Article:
TrueType Typography
TrueType and Type 1 fonts

Is TrueType's superior behaviour on-screen going to mean Type 1 withers and dies? Or will Type 1's greater acceptance in the printing industry and Adobe's continually updated rasterizer mean that TrueType is remembered as a valiant, but too-late, contender for fontological supremacy?

In fact, both are now very firmly established and, with their 1996 announcement of OpenType, Microsoft and Adobe have jointly declared they intend neither to happen.

Let's compare them on the two basic criteria for scalable font technologies: outlines and hinting.


Type 1
Graphic designers who use computers are much more familiar with the cubic Bézier curves throughout PostScript (and hence Type 1 fonts) than TrueType's quadratics. Designers routinely use cubic curves to represent all the curves they care to. (Adobe Illustrator, Macromedia Freehand and CorelDraw, to take probably the three commonest applications, use cubic curves exclusively.)

However, some of those who have used the rare software that allows native editing of TrueType curves say that its quadratic outlines are easier to manipulate than cubics. (FontLab 3.0 is the only font editor that allows quadratic outline editing. Indeed, there's no other graphics program that offers it.) Of course quadratic curves cannot represent all cubic curves (the reverse is true). But TrueType has capabilities making continuous curves easy and efficient, which PostScript makes more fiddly.


Type 1
At first sight, Type 1's hints are pretty easy to understand. The specification advises the font designer to declare hints for all vertical and horizontal "stem-like features" (either a vstem or an hstem). These identify zones to Type 1 rasterizing programs, such as ATM and PostScript printers, so that (unspecified) special techniques may be applied to these parts during the outline-filling process.

Although a font with well-defined hints will certainly rasterize much better than one without, it is not possible to specify precisely which pixels will be turned on, even for a particular size and device. This is for two reasons: first, although Type 1 is an open format, Adobe does not publish the specification of the Type 1 rasterizer, so clones and updated versions of PostScript may not produce identical bitmaps; second, from time to time Adobe updates the behaviour of its rasterizer.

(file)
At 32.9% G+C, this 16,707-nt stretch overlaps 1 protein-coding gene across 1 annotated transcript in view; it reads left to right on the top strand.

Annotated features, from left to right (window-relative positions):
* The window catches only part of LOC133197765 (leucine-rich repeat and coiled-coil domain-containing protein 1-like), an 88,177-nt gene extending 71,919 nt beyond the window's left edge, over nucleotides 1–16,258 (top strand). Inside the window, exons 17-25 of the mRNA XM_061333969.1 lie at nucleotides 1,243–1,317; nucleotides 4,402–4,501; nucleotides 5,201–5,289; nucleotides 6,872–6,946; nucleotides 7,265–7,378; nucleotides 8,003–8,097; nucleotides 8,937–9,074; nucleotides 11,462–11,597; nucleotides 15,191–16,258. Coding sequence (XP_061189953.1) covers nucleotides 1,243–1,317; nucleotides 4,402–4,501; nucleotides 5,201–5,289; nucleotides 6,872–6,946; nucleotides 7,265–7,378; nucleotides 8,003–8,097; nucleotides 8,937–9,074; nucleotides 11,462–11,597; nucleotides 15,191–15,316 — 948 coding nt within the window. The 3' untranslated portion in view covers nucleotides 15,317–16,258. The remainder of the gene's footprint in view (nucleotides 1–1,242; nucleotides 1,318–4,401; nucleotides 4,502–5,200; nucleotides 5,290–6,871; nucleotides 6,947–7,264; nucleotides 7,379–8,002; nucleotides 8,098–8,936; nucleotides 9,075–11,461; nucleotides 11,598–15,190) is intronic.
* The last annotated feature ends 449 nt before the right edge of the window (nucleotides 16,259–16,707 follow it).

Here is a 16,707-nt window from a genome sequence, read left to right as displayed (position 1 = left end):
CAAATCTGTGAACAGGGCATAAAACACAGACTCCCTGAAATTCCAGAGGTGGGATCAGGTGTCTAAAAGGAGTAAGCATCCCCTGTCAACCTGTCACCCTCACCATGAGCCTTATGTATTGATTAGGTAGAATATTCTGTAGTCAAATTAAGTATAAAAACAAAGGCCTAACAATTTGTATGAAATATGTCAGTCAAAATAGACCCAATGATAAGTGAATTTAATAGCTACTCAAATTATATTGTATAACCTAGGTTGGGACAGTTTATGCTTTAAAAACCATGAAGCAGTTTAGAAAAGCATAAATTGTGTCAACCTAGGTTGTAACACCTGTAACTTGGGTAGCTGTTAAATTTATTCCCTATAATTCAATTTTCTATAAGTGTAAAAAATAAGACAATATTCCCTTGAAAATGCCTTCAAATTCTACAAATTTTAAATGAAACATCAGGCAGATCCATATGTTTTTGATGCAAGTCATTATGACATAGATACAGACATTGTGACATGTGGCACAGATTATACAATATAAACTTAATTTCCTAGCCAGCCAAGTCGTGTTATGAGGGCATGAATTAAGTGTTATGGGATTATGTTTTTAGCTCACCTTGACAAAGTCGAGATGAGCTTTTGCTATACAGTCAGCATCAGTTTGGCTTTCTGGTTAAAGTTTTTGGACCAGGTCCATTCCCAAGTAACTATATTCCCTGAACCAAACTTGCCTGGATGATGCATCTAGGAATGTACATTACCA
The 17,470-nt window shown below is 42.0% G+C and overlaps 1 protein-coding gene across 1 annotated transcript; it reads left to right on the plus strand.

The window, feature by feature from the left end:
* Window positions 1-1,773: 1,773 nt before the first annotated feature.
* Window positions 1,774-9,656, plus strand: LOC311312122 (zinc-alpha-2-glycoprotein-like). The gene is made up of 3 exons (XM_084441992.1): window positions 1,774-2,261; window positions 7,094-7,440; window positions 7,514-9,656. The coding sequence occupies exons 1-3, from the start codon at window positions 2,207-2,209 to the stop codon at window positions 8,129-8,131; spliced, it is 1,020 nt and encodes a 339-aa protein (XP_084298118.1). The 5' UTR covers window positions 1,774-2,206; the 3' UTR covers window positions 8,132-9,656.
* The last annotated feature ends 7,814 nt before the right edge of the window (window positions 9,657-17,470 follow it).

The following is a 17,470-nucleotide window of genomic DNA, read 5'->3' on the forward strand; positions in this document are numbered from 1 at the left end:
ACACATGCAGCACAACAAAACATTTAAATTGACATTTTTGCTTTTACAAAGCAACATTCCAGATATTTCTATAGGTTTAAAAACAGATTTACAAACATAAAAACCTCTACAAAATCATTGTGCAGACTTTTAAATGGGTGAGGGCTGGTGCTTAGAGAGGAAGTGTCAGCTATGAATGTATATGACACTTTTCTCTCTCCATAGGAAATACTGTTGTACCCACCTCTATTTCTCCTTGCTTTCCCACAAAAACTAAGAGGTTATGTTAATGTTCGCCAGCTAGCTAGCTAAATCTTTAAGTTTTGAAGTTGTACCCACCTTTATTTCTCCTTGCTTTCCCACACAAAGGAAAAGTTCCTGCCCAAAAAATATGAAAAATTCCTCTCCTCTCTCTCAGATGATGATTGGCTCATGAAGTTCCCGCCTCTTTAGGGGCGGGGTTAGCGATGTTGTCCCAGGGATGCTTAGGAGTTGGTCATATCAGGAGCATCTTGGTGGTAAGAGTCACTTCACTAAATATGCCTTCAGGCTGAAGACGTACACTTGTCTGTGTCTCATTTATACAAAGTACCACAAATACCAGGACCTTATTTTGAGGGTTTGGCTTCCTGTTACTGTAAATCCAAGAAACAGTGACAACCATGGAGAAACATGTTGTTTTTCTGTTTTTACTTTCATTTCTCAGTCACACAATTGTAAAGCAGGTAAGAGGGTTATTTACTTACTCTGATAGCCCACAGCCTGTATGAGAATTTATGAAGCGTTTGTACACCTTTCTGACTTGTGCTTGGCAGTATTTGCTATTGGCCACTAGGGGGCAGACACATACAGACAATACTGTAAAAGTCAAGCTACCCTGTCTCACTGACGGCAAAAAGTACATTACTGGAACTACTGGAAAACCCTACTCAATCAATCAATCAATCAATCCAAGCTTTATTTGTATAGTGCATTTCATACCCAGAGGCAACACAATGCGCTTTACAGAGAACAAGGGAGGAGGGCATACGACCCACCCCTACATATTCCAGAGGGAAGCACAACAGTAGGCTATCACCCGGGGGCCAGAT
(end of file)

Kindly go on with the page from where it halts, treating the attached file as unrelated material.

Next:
Because the same hint always performs the same function, hints are easy to extract from the font file to edit visually along with the outline.

Since it is a genuine programming language, TrueType hinting is limited only by the skill of the hint programmer in its manipulation of outlines. Native TrueType hinting is a daunting task for the typical font designer, so for them by far the best method is to use a program (e.g. DTP Type Designer) that converts, or "compiles", Type 1 style hints into TrueType. But this should not be regarded as a failure. TrueType was designed with this in mind: that fonts already hinted in other formats could be efficiently converted into hinted TrueType fonts. Indeed, these hints could be taken as the starting point, or "first draft", for more intricate hinting code that distorts the same outlines in more advanced ways, or at specific sizes.

Since the behaviour of the TrueType rasterizer is implicit in the TrueType specification, the font designer and hint programmer can be confident that the bitmaps they see during development will be replicated precisely on any TrueType rasterizers. This is most important for fonts intended for frequent use on low-resolution devices. (Unfortunately the Windows 95 and Apple renderers very occasionally do not quite match on every pixel. This is because Microsoft rewrote the rasterizer with a "full accuracy" curve-filling algorithm, which would ideally have been optionally activated by the font developer with a new instruction or table specification.)

As with any computer program, it is almost impossible to extract useful hinting information from TrueType fonts, beyond that encoded by the individual compiled instructions. So, to edit the hints of a TrueType font, you must learn this low-level programming language. In practice, most font editing programs completely ignore the hints in imported TrueType fonts, applying their own PostScript-style "autohints" instead.

See also

  • TrueType vs. Type 1: What's the difference?
    Excellent (long) article by Thomas W. Phinney, October 1997 version.

  • Adobe Type 1 Fonts
    Adobe's somewhat one-sided appraisal of Type 1 fonts.

  • Adobe Type 1 Font Format [PDF file]
    This is the online version of the "Black Book" (ISBN 0-201-57044-0), version 1.1 of the Type 1 format. There's also a supplement containing details of new hints for control of counters (i.e. white space within glyphs), and the specification for multiple master fonts.

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